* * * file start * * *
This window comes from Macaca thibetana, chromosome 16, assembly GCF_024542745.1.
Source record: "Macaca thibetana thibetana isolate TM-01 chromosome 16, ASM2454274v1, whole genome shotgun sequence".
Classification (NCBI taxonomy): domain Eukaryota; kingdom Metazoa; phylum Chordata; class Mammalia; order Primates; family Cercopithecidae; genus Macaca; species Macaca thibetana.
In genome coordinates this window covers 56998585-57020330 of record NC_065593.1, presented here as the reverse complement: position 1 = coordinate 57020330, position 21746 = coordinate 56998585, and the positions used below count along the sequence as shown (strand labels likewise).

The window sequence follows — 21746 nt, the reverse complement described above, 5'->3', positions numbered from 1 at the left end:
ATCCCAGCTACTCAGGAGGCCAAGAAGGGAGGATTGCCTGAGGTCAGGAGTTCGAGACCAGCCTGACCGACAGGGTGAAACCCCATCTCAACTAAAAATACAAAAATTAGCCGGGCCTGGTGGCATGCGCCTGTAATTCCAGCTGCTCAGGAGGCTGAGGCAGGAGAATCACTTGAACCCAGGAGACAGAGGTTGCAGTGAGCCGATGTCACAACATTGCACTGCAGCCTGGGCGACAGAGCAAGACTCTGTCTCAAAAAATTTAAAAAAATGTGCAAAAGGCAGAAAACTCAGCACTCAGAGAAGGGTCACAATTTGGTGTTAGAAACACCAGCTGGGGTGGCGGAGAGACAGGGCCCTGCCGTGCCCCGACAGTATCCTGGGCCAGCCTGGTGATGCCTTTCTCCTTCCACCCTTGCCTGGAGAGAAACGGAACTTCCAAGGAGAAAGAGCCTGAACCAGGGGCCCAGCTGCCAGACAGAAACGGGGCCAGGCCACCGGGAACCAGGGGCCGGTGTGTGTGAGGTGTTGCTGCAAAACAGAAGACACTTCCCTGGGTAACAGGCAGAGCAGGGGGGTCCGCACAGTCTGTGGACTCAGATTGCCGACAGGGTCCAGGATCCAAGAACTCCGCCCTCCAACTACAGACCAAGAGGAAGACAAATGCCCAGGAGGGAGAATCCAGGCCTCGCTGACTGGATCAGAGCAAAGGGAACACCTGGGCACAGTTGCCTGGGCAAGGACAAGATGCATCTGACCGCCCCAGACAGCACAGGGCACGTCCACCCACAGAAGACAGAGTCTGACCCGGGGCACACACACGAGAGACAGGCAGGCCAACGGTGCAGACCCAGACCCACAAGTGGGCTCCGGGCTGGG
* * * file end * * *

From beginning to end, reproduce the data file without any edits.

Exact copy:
This window comes from Macaca thibetana, chromosome 16, assembly GCF_024542745.1.
Source record: "Macaca thibetana thibetana isolate TM-01 chromosome 16, ASM2454274v1, whole genome shotgun sequence".
Classification (NCBI taxonomy): domain Eukaryota; kingdom Metazoa; phylum Chordata; class Mammalia; order Primates; family Cercopithecidae; genus Macaca; species Macaca thibetana.
In genome coordinates this window covers 56998585-57020330 of record NC_065593.1, presented here as the reverse complement: position 1 = coordinate 57020330, position 21746 = coordinate 56998585, and the positions used below count along the sequence as shown (strand labels likewise).

The window sequence follows — 21746 nt, the reverse complement described above, 5'->3', positions numbered from 1 at the left end:
ATCCCAGCTACTCAGGAGGCCAAGAAGGGAGGATTGCCTGAGGTCAGGAGTTCGAGACCAGCCTGACCGACAGGGTGAAACCCCATCTCAACTAAAAATACAAAAATTAGCCGGGCCTGGTGGCATGCGCCTGTAATTCCAGCTGCTCAGGAGGCTGAGGCAGGAGAATCACTTGAACCCAGGAGACAGAGGTTGCAGTGAGCCGATGTCACAACATTGCACTGCAGCCTGGGCGACAGAGCAAGACTCTGTCTCAAAAAATTTAAAAAAATGTGCAAAAGGCAGAAAACTCAGCACTCAGAGAAGGGTCACAATTTGGTGTTAGAAACACCAGCTGGGGTGGCGGAGAGACAGGGCCCTGCCGTGCCCCGACAGTATCCTGGGCCAGCCTGGTGATGCCTTTCTCCTTCCACCCTTGCCTGGAGAGAAACGGAACTTCCAAGGAGAAAGAGCCTGAACCAGGGGCCCAGCTGCCAGACAGAAACGGGGCCAGGCCACCGGGAACCAGGGGCCGGTGTGTGTGAGGTGTTGCTGCAAAACAGAAGACACTTCCCTGGGTAACAGGCAGAGCAGGGGGGTCCGCACAGTCTGTGGACTCAGATTGCCGACAGGGTCCAGGATCCAAGAACTCCGCCCTCCAACTACAGACCAAGAGGAAGACAAATGCCCAGGAGGGAGAATCCAGGCCTCGCTGACTGGATCAGAGCAAAGGGAACACCTGGGCACAGTTGCCTGGGCAAGGACAAGATGCATCTGACCGCCCCAGACAGCACAGGGCACGTCCACCCACAGAAGACAGAGTCTGACCCGGGGCACACACACGAGAGACAGGCAGGCCAACGGTGCAGACCCAGACCCACAAGTGGGCTCCGGGCTGGG